Wherever the blood and scratches came from, it wasn't from any publicly visible scuffle — although that had reportedly narrowly been avoided. According to the Hollywood Reporter, Houston got into a loud argument at the party with "X Factor" finalist Stacy Francis in the club's VIP section, shortly after they appeared on stage together. A source told THR that Houston got "belligerent" and that Houston's boyfriend, Ray J, actually stepped in to defend Francis' intentions. "Hands were raised" in anger, it was claimed.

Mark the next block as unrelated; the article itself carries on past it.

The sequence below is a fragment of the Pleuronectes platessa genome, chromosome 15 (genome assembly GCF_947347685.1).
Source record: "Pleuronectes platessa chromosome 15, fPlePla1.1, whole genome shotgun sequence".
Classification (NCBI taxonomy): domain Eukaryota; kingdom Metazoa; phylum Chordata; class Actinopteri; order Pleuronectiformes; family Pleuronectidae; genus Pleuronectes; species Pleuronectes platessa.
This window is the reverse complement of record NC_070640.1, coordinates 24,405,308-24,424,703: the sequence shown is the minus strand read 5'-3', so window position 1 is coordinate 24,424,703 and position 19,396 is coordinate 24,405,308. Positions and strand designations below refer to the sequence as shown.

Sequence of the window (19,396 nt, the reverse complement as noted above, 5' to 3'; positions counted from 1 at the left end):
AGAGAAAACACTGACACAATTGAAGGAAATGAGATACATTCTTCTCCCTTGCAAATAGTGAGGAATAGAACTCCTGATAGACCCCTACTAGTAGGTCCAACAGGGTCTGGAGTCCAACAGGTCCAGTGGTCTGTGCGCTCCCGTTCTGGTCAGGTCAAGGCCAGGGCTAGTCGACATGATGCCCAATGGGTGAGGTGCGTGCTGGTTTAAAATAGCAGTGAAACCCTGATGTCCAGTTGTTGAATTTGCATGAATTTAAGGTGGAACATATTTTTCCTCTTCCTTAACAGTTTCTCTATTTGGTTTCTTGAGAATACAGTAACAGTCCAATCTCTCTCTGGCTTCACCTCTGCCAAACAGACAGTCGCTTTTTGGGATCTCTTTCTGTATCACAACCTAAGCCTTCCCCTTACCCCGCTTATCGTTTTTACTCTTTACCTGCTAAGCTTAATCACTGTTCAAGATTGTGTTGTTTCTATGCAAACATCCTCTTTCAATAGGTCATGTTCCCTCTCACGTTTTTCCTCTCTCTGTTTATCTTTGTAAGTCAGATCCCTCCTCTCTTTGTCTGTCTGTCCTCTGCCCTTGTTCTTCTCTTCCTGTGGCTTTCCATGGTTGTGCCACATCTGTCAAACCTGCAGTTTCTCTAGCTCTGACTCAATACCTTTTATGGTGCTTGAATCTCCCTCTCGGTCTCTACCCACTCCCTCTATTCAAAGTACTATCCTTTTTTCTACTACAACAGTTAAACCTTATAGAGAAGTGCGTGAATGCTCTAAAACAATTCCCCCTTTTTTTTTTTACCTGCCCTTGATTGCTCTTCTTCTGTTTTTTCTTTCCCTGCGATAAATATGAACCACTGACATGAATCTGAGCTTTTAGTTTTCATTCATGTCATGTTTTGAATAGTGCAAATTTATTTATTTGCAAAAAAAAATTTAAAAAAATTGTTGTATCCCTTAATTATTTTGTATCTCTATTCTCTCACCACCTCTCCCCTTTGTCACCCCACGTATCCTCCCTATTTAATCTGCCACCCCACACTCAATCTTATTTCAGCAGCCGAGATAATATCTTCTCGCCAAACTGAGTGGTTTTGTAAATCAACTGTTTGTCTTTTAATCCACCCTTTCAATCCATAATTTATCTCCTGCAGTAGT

Houston's final public performance happened at the club that night. It lasted just under a minute, as she sang "Jesus Loves Me" with Price in an impromptu, ramshackle duet captured by any number of videographers in the crowd. Perhaps needless to say, she wasn't in her very best voice for what turned out to be her swansong appearance.
Houston had a much quieter Friday and early Saturday, at least publicly, even as photos of a not-so-hot mess circulated around the web. Whether the singer knew she was the butt of jokes and dire speculation or was oblivious to it in her final hours is unknown.
Just two months ago, "Saturday Night Live" had spoofed the star as out-of-touch and out-of-it in a sketch where alumnus Maya Rudolph reprised her famous Houston impression. In the skit, a hyperactive Rudolph/Houston was brought in to give Miley Cyrus some drug counseling, bragging, "I've been clean and sober since 2013."